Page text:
The environment ministry on Monday announced authorities had detected 30 locations where waste — largely soil mixed with rocks and construction materials — was illegally shipped from a German company located in Beeskow near the Polish border.

“The transports were taking place without any kinds of markings on trucks and without documents needed for the international movement of waste,” said Deputy Climate and Environment Minister Jacek Ozdoba, adding that the find “shows that further structural and legal change is necessary to tighten the international waste stream market.”

The government is working on measures to fight environmental crimes, including doubling the maximum prison sentence for illegal waste trading to 10 years and boosting fines for illegal waste disposal.

Illegal waste shipments to Poland have been a problem for years.

“Every week, there’s some truck found that is full of rubbish that is mixed or there’s a new place somewhere in the forest or on a farmer’s land that is now full of rubbish, or an old barn or some old storage space full of waste,” said Barczak.

Poland legally imported some 527,000 tons of garbage from the EU in 2019. Germany accounted for about 70 percent, with other exporters including Sweden, Denmark and Austria. There is also waste that can be traded freely in the EU without being declared. Then there’s illegal waste, in volumes that are hard to track.

“Waste is often wrongly declared or exported to Poland without a permit,” said Carsten Preuss, president of the environmental NGO Bund in the region of Brandenburg, which shares a border with Poland.

Some illegal waste is fraudulently registered as recyclable — in Poland, that is sorted plastic or paper, as the country has banned mixed waste imports — but the trash doesn’t meet those requirements and ends up being incinerated or dumped in landfills, according to Barczak. In other instances, garbage is simply driven across the border and dumped.

The issue came to wider public attention in 2018, when a series of fires broke out at disposal sites across the country, prompting the government to launch its fight against illegal waste trade and disposal.  

While that battle is garnering headlines, the country is having big problems meeting EU requirements for its own domestic waste.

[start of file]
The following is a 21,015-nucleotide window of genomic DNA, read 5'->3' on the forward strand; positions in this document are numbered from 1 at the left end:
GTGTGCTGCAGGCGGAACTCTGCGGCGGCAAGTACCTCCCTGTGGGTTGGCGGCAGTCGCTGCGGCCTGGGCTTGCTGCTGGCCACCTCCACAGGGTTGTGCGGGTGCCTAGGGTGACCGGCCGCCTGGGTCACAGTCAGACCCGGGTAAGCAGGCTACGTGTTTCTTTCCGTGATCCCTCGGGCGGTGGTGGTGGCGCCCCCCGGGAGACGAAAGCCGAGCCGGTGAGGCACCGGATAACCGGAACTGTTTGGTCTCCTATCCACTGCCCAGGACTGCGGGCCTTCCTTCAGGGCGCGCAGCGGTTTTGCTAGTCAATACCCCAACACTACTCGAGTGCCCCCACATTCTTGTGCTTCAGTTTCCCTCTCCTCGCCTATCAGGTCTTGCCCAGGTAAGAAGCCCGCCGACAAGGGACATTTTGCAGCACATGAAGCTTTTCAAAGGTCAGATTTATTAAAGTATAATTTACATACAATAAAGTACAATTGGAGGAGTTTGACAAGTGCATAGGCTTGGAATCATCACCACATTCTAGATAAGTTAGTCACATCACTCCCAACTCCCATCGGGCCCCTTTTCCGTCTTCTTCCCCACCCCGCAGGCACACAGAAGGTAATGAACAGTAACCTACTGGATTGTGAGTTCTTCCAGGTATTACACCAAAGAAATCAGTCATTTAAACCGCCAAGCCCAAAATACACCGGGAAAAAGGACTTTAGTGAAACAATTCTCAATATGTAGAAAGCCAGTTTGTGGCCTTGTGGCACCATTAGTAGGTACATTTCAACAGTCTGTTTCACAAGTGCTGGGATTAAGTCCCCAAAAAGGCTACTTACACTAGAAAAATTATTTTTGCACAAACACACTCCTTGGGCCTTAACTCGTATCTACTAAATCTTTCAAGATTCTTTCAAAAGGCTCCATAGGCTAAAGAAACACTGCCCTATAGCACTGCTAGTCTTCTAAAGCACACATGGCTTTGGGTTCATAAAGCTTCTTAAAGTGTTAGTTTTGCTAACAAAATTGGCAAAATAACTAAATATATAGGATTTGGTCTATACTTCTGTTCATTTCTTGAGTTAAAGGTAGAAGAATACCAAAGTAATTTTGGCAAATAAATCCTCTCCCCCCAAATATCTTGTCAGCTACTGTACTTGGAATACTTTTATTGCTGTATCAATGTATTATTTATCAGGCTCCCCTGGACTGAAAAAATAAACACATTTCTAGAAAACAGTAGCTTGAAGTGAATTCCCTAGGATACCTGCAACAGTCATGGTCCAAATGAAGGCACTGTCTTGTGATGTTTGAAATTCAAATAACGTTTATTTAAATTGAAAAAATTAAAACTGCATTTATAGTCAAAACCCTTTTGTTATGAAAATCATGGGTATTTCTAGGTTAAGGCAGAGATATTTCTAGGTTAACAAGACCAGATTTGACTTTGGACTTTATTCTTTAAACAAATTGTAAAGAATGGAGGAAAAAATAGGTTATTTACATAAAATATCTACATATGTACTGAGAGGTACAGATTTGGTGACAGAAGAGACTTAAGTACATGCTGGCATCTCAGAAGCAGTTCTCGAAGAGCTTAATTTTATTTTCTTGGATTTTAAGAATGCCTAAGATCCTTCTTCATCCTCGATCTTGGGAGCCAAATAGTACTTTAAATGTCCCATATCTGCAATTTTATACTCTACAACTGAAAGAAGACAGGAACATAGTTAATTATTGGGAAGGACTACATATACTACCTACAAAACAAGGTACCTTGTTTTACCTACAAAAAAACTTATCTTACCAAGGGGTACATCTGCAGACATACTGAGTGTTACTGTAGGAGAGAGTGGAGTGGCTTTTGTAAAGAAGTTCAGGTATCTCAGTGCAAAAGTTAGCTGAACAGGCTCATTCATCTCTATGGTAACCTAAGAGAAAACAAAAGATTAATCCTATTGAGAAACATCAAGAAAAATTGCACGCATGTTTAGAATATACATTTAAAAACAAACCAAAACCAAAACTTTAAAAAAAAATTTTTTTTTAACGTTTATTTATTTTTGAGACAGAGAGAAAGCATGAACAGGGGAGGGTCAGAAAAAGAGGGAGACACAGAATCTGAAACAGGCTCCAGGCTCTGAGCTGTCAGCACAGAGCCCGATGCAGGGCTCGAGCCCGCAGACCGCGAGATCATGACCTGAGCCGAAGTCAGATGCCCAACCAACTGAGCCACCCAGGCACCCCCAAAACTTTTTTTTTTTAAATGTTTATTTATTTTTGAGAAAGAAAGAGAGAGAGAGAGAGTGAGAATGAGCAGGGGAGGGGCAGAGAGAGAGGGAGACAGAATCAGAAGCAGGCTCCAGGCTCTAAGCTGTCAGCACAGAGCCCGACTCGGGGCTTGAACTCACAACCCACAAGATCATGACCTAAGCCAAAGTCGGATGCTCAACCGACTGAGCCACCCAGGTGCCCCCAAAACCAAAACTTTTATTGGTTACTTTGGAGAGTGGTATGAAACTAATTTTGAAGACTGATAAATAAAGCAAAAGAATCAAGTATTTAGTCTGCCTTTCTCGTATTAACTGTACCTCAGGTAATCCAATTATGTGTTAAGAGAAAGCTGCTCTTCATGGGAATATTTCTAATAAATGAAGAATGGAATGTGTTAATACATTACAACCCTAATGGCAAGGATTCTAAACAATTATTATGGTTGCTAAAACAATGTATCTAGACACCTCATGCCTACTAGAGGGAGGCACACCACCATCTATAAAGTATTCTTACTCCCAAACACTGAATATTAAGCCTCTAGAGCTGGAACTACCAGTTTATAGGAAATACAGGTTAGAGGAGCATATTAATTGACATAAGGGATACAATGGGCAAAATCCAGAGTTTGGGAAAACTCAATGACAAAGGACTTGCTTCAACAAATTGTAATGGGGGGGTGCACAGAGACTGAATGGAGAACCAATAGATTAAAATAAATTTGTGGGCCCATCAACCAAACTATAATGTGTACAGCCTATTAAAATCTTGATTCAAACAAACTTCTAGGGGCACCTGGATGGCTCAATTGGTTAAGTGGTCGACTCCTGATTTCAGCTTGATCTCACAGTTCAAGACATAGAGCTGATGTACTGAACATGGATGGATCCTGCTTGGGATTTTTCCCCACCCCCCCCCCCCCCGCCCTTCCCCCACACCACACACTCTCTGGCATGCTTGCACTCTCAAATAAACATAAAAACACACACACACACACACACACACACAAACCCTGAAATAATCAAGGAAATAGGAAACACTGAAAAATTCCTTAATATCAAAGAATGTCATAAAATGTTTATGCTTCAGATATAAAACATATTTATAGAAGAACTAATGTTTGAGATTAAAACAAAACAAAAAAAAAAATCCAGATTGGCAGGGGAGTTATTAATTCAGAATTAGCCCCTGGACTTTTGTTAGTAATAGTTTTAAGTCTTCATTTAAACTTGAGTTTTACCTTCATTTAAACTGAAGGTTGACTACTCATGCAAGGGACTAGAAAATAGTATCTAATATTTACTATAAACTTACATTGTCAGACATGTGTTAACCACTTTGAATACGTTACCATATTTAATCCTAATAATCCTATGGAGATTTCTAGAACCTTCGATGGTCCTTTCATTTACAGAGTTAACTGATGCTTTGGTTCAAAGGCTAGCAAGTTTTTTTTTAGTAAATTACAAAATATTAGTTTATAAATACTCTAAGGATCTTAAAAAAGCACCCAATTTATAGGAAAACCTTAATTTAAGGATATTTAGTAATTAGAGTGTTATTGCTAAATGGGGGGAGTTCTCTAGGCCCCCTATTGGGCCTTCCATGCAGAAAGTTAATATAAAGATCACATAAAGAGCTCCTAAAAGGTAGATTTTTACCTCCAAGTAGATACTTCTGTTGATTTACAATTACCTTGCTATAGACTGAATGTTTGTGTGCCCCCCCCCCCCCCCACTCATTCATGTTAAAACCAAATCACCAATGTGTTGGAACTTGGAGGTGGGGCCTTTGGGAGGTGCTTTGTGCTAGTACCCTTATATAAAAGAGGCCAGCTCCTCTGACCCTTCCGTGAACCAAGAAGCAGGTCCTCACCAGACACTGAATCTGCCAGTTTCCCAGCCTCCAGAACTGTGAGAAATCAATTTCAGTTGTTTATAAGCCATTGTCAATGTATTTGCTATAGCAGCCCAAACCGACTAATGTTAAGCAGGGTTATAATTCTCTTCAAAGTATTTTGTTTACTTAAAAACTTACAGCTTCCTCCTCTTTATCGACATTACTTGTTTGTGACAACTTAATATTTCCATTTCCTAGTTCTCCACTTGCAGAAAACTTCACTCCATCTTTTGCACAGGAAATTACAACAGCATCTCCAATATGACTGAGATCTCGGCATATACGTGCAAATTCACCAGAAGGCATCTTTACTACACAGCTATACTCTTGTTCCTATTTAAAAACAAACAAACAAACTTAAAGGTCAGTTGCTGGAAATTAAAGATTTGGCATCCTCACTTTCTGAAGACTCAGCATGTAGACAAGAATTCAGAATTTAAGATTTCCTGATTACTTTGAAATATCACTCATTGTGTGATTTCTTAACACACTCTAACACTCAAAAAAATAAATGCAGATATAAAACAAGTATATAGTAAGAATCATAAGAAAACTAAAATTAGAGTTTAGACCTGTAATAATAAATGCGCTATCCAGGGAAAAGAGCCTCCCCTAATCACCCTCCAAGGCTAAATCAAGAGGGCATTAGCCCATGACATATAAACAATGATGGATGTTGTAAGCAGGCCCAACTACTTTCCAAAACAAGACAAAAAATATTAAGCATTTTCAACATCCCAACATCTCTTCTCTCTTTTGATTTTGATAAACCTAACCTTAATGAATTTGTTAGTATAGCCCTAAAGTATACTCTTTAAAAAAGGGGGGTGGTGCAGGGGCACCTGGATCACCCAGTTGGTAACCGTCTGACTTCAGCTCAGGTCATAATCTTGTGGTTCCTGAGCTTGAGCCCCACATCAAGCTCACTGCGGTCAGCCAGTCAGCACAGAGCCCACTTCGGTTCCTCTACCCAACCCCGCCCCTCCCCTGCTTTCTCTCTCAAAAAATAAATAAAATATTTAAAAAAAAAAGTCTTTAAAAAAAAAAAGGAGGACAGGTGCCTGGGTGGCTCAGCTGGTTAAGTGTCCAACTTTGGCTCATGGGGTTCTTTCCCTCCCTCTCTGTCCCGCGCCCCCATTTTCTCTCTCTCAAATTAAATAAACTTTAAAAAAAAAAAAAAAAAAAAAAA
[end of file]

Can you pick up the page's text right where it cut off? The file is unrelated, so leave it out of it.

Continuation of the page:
In 2019, Poland generated 12.8 million tons of municipal waste, or 336 kilograms per person — less than the EU average of 502 kg per person.

The country started “from much lower levels than other, older countries in the European Union” to meet recycling targets, said Maciej Gliniak, a researcher at the University of Agriculture in Krakow specializing in waste management.

But only some 34 percent of municipal waste was recycled in 2019 — below the EU average of 48 percent — while 23 percent was incinerated and 43 percent ended up in landfill, according to Eurostat. That puts Poland out of whack with the EU’s circular economy goals to reuse and recycle as much waste as possible.

Under EU law, member countries were supposed to recycle 50 percent of their municipal waste by last year — a target Poland is almost certain to miss. It gets tougher from there. By 2025, 55 percent has to be recycled, followed by 60 percent by 2030 and 65 percent by 2035.

Even worse for Poland, the EU’s new method to calculate how much waste is recycled measures the weight of the waste entering the final recycling process and not just the amount of waste collected for recycling — making those goals even more difficult to hit.

“In Poland, the most important thing is to build new waste treatment plants,” Gliniak said, as the country lacks recycling facilities and incinerators.

Wojciech Kość contributed reporting.

This article is part of POLITICO’s Sustainability Pro service, which dives deep into sustainability issues across all sectors, including: circular economy, waste and the plastics strategy, chemicals and more. For a complimentary trial, email pro@politico.eu mentioning Sustainability.
Source : Politico EU More